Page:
On the Blog

Adapting to the ups and downs in the cow-calf business

I have been traveling a fair bit the last couple of months and participated in a number of activities and conferences that have discussed the future of beef production and the overall Beef Industry.  Some of the topics have been more related to the near future and others a much more distant future, maybe not even in my life time.  We all deal with change every day and realize that it’s outcomes can be viewed as positive, negative or pretty neutral.  We can all attest to the welcomed change when calf prices were skyrocketing and the ride was really quite enjoyable.  Everyone also knew that the ride would not, could not last forever.  We are now experiencing the change on the other side as it seems prices have been free-falling with little indication of where they might stop and take a rest.

When looking ahead some of the industry experts are suggesting that 550 lb calf prices over the next 6 to 8 months will be more like in the range of $135 to $155 per cwt. as compared to over $2.00 per cwt the past few years.  If this is the case, you should be evaluating where have your production costs increased during the price run up and determine if there are opportunities to work on getting them back aligned with calf prices going forward.  One area we know that increased was with land values and pasture rents.  Some of those increases will not be sustainable with calf prices coming back down to these projected levels.  Renegotiating these costs should be a priority.

We also know that grain and commodity prices have come down and along with it feed prices as well.  Since feed costs make up a large part of your expenses, these programs should be evaluated to make sure they are cost effectively contributing to the reproductive success of the cow herd along with eliminating issues with calf health and optimizing calf growth.  This is a tricky area, especially if one flirts with cutting too much and you start negatively impacting cows rebreeding early in the calving season or create possible issues with calf health and ultimately, under-performing calves.  Weigh the risks by what you could give up when evaluating cost cutting strategies on your herd feeding programs.  Focus on the forage resources that you have in place and determine what supplemental program can help you get as much out of those resources that you already own.  It can be as simple as providing timely protein supplementation to help capture more nutrition from your forages.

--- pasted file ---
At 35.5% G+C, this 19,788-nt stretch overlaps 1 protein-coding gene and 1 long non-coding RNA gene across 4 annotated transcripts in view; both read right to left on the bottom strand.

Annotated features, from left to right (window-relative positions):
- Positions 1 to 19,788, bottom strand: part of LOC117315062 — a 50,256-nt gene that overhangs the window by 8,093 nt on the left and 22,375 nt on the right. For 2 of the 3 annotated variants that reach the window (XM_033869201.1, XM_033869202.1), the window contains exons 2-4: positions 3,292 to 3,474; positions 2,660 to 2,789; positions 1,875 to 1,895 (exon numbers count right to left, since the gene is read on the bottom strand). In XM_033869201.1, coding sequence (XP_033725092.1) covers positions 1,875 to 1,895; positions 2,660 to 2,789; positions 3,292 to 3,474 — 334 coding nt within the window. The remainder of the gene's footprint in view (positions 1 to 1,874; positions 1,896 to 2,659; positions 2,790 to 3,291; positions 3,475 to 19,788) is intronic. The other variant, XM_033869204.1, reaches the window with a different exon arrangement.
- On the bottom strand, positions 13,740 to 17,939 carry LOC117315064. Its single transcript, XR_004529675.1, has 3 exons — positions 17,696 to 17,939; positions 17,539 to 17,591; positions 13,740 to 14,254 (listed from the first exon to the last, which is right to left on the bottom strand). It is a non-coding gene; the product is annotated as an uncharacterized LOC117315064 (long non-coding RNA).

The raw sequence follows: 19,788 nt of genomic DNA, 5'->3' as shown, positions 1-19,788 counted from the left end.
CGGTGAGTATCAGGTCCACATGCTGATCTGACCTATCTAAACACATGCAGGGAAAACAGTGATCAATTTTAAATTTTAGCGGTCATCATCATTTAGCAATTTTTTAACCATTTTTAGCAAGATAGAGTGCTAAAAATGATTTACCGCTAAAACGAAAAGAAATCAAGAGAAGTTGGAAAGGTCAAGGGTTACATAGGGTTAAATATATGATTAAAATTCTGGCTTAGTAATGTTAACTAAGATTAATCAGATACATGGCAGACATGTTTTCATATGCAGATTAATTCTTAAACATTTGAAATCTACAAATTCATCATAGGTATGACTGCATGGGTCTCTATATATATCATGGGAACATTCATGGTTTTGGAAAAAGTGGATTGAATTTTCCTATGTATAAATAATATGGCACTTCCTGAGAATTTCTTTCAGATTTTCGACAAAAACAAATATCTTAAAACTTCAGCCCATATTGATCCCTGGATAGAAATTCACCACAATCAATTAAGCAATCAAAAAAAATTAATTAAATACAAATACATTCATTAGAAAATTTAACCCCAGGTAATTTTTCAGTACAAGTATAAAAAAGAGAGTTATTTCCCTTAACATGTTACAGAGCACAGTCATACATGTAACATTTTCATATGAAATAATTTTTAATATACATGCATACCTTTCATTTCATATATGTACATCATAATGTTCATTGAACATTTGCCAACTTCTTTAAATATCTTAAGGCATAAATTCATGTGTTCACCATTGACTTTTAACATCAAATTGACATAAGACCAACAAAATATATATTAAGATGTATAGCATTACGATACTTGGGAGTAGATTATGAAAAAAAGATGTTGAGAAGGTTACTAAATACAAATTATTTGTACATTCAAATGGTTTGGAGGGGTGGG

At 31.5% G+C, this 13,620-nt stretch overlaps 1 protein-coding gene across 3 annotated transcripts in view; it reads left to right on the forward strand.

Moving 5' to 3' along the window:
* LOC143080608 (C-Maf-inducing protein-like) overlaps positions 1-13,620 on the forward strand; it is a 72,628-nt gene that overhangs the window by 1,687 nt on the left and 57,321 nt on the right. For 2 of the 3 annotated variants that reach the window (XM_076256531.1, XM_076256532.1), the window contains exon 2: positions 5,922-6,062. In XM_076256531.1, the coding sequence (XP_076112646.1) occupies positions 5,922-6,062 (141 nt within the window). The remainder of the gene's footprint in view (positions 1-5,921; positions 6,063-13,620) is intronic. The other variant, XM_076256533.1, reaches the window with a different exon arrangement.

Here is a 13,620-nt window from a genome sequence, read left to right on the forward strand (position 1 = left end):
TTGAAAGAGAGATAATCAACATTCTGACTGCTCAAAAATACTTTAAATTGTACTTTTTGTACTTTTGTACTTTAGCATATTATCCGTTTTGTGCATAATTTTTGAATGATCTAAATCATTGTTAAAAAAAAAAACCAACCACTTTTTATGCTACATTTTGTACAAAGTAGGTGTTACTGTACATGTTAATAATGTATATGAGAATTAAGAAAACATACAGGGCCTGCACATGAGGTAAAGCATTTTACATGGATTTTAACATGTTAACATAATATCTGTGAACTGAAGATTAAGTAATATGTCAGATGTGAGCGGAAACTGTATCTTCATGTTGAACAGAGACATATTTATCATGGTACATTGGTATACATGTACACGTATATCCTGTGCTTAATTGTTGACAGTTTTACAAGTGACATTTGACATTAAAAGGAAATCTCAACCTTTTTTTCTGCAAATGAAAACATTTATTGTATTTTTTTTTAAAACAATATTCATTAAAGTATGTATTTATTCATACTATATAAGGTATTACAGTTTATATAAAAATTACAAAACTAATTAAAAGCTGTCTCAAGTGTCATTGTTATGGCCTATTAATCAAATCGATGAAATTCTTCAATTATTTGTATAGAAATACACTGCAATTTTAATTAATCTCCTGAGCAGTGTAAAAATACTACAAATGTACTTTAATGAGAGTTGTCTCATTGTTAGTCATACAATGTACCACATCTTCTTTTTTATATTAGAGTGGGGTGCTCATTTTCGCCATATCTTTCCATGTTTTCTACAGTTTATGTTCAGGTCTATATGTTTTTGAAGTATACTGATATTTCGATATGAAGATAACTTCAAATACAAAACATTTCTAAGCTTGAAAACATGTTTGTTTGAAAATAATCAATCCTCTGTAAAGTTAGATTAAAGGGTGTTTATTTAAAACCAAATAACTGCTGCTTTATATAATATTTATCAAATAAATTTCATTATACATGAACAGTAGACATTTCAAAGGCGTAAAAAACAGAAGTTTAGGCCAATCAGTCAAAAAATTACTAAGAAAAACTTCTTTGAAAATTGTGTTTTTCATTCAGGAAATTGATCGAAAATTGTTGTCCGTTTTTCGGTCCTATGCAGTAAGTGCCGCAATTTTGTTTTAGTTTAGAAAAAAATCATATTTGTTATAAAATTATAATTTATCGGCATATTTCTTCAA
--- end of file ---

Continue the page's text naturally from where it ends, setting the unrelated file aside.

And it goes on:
So with the change in calf prices a focus on costs for maintaining the cow herd becomes more critical in achieving profitability.  Make sure you are accounting for all of the costs that may have crept in over the past few years as generous calf prices may have had all of us let down our guard.  Equipment, labor, time, supplement cost, waste, etc. all can contribute to the total costs of your herds nutrition program.  Contact your local CRYSTALYX® dealer or sales representative to help you evaluate solutions that can optimize your purchased supplemental feed inputs while optimizing your returns.  It can be a relief to know that dependable solutions can remain the same regardless if we are in an up or down market.